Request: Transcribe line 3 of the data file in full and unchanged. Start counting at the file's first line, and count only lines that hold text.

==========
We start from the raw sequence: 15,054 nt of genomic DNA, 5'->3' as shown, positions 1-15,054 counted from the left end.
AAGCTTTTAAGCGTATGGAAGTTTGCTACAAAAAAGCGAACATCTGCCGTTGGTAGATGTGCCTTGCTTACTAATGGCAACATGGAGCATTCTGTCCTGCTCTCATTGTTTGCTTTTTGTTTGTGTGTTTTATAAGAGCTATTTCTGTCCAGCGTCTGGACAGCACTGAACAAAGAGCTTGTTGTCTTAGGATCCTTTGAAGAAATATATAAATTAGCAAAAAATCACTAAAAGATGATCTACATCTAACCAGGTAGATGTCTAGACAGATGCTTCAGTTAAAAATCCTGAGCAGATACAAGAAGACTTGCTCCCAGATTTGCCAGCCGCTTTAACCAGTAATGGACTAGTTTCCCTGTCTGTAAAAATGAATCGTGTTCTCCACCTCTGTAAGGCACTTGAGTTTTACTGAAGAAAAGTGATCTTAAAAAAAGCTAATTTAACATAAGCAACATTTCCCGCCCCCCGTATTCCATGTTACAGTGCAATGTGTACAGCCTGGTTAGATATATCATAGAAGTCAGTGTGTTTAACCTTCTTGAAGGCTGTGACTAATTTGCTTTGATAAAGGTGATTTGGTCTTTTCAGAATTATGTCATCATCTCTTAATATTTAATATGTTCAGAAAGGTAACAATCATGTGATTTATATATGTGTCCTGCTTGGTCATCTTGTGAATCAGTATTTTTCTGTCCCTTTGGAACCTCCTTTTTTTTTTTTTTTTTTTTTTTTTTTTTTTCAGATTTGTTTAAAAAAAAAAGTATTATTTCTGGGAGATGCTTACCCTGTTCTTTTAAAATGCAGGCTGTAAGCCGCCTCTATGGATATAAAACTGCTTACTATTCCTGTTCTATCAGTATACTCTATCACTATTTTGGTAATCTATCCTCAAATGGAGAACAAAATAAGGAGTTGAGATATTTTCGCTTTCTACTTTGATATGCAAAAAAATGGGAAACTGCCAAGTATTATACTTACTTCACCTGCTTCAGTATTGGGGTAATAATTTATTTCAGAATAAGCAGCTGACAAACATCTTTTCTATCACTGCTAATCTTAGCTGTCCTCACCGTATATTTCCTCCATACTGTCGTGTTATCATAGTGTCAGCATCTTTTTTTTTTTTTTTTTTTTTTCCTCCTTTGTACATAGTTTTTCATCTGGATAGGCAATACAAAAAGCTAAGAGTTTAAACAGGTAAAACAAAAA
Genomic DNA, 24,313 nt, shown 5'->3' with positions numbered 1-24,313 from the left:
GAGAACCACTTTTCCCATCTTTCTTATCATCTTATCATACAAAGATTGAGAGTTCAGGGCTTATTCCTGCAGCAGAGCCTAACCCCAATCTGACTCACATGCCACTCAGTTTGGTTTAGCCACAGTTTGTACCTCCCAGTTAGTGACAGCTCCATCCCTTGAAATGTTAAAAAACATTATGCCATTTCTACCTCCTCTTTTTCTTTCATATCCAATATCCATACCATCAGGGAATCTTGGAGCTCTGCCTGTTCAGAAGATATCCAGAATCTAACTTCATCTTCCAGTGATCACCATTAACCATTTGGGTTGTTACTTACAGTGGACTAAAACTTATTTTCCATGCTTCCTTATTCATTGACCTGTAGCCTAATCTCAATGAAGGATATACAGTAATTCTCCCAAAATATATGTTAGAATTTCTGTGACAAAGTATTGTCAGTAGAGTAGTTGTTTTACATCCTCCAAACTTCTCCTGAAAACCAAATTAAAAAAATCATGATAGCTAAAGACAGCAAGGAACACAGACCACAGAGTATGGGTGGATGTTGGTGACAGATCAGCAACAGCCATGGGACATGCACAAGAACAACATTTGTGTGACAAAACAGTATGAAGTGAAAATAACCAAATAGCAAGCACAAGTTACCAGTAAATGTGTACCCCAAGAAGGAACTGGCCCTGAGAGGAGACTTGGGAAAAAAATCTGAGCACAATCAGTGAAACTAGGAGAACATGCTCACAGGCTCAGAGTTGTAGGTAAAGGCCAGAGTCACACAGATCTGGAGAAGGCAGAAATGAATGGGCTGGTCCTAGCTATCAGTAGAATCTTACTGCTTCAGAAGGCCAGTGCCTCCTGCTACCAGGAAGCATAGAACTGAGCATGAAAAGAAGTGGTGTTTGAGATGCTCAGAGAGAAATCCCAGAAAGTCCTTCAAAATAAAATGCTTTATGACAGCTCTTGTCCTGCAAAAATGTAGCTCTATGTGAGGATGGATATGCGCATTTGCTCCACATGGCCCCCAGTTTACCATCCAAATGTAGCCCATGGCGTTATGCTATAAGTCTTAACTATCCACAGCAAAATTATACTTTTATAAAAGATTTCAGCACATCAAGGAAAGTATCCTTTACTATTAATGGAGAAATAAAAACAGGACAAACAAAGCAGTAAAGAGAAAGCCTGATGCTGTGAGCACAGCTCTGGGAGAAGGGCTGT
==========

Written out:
Genomic DNA, 24,313 nt, shown 5'->3' with positions numbered 1-24,313 from the left: